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GM turns to California for self-driving talent, announces 1,100 new jobs through Cruise Automation

Last year, GM stepped into the autonomous driving scene by acquiring Cruise Automation, a startup with Tesla Autopilot engineering talent and founded by Twitch co-founder. It enabled GM to tap into the software talent in California to build its future self-driving technology.

Now GM announces that it plans to add 1,100 jobs in California through Cruise in order to expand its self-driving effort. The move is likely to make the hiring scene for autonomous driving even more competitive for companies than it already is…

California-based companies like Tesla, Google (Waymo), Apple, Nvidia, and many others, are now competing with Michigan-based legacy automakers who are investing in research centers in the Bay Area to tap into the pool of local talent.

For GM that means a new investment of $14 million for “a new research and development facility for Cruise Automation in San Francisco” and “more than 1,100 new jobs” over the next 5 years. They are getting an $8 million tax credit from the state of California for this expansion.

GM Chairman and CEO Mary Barra said about the announcement:

“Expanding our team at Cruise Automation and linking them with our global engineering talent is another important step in our work to redefine the future of personal mobility. Self-driving technology holds enormous benefits to society in the form of increased safety and access to transportation. Running our autonomous vehicle program as a start-up is giving us the speed we need to continue to stay at the forefront of development of these technologies and the market applications.”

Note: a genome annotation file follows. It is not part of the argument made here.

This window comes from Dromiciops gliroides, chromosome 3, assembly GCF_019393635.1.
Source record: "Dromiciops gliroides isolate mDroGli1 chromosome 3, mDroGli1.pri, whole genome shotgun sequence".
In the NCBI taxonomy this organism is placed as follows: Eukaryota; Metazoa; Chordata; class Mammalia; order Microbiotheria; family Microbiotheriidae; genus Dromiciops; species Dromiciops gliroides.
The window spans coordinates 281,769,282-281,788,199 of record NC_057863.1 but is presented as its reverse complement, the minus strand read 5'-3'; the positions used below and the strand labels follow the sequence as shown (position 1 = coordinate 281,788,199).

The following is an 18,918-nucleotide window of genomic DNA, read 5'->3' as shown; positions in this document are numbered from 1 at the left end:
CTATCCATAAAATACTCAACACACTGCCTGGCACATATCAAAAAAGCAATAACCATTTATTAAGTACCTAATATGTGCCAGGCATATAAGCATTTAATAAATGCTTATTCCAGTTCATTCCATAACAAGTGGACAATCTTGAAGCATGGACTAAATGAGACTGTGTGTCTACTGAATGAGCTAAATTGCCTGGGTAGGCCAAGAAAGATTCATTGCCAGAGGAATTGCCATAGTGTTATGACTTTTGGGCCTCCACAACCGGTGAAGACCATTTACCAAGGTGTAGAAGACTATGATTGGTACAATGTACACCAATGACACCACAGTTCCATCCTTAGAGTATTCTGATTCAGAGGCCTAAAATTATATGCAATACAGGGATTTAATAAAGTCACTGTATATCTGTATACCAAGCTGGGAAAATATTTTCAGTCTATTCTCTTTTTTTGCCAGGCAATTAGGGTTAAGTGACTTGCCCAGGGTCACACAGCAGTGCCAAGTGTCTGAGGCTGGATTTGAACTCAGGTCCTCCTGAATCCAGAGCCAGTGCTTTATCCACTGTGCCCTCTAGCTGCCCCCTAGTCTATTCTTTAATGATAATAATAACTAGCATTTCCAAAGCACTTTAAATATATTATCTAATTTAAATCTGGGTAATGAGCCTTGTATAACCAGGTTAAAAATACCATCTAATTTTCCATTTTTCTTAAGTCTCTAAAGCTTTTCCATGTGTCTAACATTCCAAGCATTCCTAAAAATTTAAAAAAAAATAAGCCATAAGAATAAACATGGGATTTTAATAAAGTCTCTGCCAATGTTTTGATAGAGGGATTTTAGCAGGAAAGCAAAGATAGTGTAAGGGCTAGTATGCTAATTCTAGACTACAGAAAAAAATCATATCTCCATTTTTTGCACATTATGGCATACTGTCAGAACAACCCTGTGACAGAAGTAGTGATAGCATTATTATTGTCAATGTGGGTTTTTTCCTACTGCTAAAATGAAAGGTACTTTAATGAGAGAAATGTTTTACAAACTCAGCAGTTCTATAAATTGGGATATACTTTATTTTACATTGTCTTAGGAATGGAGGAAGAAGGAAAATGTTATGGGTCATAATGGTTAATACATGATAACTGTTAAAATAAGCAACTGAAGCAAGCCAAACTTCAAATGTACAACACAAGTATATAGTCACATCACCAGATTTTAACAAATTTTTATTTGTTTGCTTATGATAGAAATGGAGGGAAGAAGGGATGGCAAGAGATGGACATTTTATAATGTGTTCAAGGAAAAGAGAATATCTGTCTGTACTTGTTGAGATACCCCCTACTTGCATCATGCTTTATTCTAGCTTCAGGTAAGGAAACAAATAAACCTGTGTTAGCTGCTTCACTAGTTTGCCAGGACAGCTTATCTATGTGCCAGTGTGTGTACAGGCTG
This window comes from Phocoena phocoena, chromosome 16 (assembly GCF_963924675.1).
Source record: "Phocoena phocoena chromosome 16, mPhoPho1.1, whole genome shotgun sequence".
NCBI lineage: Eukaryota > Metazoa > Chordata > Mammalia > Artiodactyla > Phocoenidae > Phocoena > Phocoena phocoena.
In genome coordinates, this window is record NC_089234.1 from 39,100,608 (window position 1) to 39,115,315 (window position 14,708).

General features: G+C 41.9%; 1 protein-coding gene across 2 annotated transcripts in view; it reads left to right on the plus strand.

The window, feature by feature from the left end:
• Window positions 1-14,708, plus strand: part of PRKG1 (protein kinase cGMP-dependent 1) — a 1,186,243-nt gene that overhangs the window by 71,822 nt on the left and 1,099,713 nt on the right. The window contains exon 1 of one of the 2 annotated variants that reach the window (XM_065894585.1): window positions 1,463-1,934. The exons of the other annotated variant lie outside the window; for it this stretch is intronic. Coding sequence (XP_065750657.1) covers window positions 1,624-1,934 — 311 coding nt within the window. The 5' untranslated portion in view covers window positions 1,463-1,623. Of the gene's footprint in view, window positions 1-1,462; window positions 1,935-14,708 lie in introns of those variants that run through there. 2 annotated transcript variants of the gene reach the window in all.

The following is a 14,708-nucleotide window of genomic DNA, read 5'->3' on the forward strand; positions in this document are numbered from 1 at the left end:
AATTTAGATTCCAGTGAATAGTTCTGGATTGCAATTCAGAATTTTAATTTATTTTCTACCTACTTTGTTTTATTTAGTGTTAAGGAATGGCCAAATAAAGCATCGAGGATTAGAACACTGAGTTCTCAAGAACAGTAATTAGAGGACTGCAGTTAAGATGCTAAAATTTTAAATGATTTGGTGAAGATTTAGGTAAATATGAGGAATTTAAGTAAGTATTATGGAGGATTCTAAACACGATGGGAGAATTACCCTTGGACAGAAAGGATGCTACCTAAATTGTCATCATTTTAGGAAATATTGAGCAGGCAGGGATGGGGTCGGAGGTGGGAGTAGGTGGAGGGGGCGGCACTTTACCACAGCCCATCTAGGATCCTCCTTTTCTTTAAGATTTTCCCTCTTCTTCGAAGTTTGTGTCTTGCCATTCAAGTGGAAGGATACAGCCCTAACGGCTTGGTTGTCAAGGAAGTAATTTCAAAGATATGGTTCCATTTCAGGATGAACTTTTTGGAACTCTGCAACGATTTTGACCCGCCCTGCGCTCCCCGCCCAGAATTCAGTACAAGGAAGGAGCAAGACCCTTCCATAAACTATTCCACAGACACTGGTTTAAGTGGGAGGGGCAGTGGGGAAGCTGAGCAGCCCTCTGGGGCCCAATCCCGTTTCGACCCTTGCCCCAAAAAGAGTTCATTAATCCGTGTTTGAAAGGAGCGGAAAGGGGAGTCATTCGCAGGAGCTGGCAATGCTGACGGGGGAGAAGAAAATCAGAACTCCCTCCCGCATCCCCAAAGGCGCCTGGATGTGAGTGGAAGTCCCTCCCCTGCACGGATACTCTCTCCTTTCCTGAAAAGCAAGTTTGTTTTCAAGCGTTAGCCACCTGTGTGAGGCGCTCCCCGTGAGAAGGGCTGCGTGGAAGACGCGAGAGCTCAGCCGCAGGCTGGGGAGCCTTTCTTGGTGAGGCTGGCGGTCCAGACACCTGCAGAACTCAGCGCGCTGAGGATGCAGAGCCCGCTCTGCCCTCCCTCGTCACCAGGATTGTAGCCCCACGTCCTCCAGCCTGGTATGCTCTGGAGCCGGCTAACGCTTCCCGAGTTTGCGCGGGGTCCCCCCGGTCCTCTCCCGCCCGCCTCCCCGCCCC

Cruise is currently testing their self-driving technology on 50 Chevy Bolt EV prototypes. They unveiled the latest generation of those test prototypes just a few months ago:

Kyle Vogt, CEO of Cruise Automation, commented on the announcement:

“We are excited to significantly expand our footprint in California and continue on our rapid growth trajectory. As autonomous car technology matures, our company’s talent needs will continue to increase. Accessing the world-class talent pool that the San Francisco Bay Area offers is one of the many reasons we plan to grow our presence in the state.”

Tesla wasn’t impressed by GM’s ~$1 billion acquisition of Cruise, which it called ‘little more than demoware’, but they seem to be making progress recently. In February, they released an impressive real-world self-driving demo of their Bolt EV prototype.

Their fully self-driving technology is still quite a few years aways and for now, they are moving to commercialization with their semi-autonomous level 2 ‘Super Cruise’ system starting with the 2018 Cadillac CT6/

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